A blog reader asked me today, how I felt about the linked story. As it happens, I spent much of the day working on a blog post about this story and a number of other recent stories about coming out and outing. After a few failed drafts, I switched gears, and here is the beginning. The start of a series of posts. Hope you will enjoy the them and comment on the various parts. I’ll write about several recent stories and then link them together as the series continues. Here’s the most recent story:
CBS News Reporter Itay Hod: That GOP Congressman From IL Is Definitely Gay
Heres a hypothetical: What if you know a certain GOP congressman, lets just say from Illinois, is gay… and you know this because one of your friends, a journalist for a reputable network, told you in no uncertain terms that he caught that GOP congressman and his male roommate in the shower… together. Now they could have been good friends just trying to conserve water. But theres more. What if this congressman has also been caught by TMZ cameras trolling gay bars?
My reader asked me this:
I would be interested in your take in this. If the person is “actively harming the LGBTQ community” is it alright to out them? Or does that make outing a weapon and it should never be used that way? Thoughts? Blog post?
First note the title and then how the post begins. At one moment it is hypothetical, and at the same time, it is taken as fact- as confirmation about a real person’s life. Amazing!
Personally this is an interesting question, given that only a fews days ago, I wrote a passionate comment on Facebook about someone who was criticizing Robin Roberts for not coming out sooner. I wrote that coming out is a personal choice and we must always respect a person’s choices surrounding coming out, even when we don’t understand them. Such a desire to respect a person’s choices is easy to comprehend with a person like Roberts who is seen positively. But what about someone like Aaron Schock who is supposedly being outed in the article linked here? Does he deserve the same right to self disclosure and respect for his choice?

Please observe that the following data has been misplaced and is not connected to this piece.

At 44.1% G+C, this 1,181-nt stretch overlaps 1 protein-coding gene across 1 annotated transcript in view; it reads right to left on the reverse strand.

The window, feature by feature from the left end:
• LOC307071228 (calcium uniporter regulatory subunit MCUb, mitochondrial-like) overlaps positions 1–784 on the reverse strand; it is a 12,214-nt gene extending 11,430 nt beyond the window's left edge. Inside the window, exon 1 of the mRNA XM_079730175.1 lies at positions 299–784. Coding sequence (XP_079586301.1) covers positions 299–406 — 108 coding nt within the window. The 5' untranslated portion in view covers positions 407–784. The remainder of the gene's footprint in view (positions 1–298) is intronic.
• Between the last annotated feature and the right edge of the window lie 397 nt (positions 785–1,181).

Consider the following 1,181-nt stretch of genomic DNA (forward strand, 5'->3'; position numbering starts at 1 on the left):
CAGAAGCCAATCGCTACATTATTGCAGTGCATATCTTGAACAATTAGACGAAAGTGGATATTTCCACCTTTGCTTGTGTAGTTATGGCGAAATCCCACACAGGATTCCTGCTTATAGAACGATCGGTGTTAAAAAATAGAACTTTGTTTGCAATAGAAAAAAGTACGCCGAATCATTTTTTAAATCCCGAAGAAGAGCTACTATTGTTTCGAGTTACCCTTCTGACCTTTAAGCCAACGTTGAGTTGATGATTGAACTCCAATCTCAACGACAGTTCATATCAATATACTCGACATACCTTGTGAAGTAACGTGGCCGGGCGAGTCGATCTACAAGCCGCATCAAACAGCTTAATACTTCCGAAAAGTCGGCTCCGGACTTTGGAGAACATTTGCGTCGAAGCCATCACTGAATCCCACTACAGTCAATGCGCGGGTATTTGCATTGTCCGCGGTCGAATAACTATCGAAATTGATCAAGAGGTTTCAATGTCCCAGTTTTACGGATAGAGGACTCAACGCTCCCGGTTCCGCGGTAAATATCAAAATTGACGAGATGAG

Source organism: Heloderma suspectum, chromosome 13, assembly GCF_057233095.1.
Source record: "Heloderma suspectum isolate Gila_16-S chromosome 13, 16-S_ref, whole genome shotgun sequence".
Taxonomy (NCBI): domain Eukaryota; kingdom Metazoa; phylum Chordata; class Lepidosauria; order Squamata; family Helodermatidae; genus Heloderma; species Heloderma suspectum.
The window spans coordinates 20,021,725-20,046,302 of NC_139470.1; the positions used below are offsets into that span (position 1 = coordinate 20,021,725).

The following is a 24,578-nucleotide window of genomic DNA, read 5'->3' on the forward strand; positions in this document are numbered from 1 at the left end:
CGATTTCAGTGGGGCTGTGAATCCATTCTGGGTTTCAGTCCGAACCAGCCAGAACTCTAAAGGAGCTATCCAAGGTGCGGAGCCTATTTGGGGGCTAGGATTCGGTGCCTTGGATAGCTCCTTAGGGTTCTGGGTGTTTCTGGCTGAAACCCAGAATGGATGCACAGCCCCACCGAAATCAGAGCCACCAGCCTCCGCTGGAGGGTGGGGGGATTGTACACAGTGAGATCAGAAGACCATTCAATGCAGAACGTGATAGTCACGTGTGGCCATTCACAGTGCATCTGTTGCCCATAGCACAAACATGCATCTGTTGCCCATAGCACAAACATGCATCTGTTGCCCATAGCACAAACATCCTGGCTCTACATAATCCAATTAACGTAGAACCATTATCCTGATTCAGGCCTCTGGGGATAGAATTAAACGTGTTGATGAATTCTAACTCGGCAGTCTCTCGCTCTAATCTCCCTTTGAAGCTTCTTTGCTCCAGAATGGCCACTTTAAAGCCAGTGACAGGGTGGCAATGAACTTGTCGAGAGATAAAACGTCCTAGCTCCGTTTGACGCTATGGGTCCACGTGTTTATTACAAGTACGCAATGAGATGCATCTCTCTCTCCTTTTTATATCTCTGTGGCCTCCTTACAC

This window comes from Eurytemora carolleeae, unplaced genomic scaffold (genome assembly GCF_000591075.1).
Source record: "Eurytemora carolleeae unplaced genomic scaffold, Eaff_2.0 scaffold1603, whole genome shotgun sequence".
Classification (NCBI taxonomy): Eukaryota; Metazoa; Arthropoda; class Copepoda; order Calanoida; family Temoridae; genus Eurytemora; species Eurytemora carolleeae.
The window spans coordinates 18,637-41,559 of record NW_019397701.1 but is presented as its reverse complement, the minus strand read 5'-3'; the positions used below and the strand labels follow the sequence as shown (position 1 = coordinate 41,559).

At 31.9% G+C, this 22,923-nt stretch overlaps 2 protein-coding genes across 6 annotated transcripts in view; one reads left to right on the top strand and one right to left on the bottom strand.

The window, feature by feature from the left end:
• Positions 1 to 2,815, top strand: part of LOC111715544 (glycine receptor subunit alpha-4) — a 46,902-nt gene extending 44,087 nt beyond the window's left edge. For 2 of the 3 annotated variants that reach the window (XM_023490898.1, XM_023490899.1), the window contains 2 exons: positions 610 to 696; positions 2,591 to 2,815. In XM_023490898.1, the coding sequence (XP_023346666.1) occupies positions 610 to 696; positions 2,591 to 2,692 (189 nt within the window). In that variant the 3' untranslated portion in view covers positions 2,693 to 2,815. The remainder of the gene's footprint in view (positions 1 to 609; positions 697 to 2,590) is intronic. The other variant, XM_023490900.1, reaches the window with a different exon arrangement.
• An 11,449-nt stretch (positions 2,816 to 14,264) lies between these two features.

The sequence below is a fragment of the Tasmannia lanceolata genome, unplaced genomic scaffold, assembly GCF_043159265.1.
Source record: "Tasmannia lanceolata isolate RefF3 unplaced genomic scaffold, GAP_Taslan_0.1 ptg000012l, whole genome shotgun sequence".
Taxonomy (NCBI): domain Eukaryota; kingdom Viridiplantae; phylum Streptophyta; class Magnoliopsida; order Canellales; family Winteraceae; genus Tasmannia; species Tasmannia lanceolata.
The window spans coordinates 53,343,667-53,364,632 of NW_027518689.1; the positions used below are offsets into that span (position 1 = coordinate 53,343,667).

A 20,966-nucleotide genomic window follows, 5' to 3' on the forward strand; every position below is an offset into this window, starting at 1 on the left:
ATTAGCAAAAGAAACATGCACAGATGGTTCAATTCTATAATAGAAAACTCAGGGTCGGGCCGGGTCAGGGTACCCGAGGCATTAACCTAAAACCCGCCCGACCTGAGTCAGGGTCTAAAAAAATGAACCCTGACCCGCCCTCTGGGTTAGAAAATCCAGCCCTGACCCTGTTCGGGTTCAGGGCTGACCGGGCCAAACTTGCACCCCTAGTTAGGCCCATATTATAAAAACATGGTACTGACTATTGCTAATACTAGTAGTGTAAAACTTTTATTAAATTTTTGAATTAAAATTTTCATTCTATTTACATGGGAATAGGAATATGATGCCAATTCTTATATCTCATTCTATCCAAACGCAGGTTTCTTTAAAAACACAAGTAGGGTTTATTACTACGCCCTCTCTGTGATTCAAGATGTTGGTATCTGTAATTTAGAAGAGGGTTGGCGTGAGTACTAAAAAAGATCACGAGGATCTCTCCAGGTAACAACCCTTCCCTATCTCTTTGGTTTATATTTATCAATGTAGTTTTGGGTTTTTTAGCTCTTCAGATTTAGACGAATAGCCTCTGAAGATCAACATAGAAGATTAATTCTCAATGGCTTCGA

So, here we have two questions, my reader’s question and also Itay Hod’s:
Let me ask another question. Doesn’t the media have an OBLIGATION to expose his [Aaron Schock’s] hypocrisy?
This issue reminds me much of the story from Hawaii, where an out lesbian voted against same-sex marriage in that state because she felt the legislation didn’t provide enough religious liberty protections. There is a belief that gay and lesbian people must be supportive of gay and lesbian legislation- because that legislation is in their own best interests. The trouble is that people are often for or against things based upon so many factors and these may or may not align with what we understand as their interests.
To answer Hod’s question, I don’t think the issue is if this guy should be outed or not, and I’m not even sure if the issue is his hypocrisy. But it clearly is a journalist’s responsibility to explore and understand why elected officials do what they do. When a person’s voting record appears to be in conflict with their own personal choices, actions and activities, or vice versa, THAT is someone’s obligation no matter what you call it. Hypocrisy or not.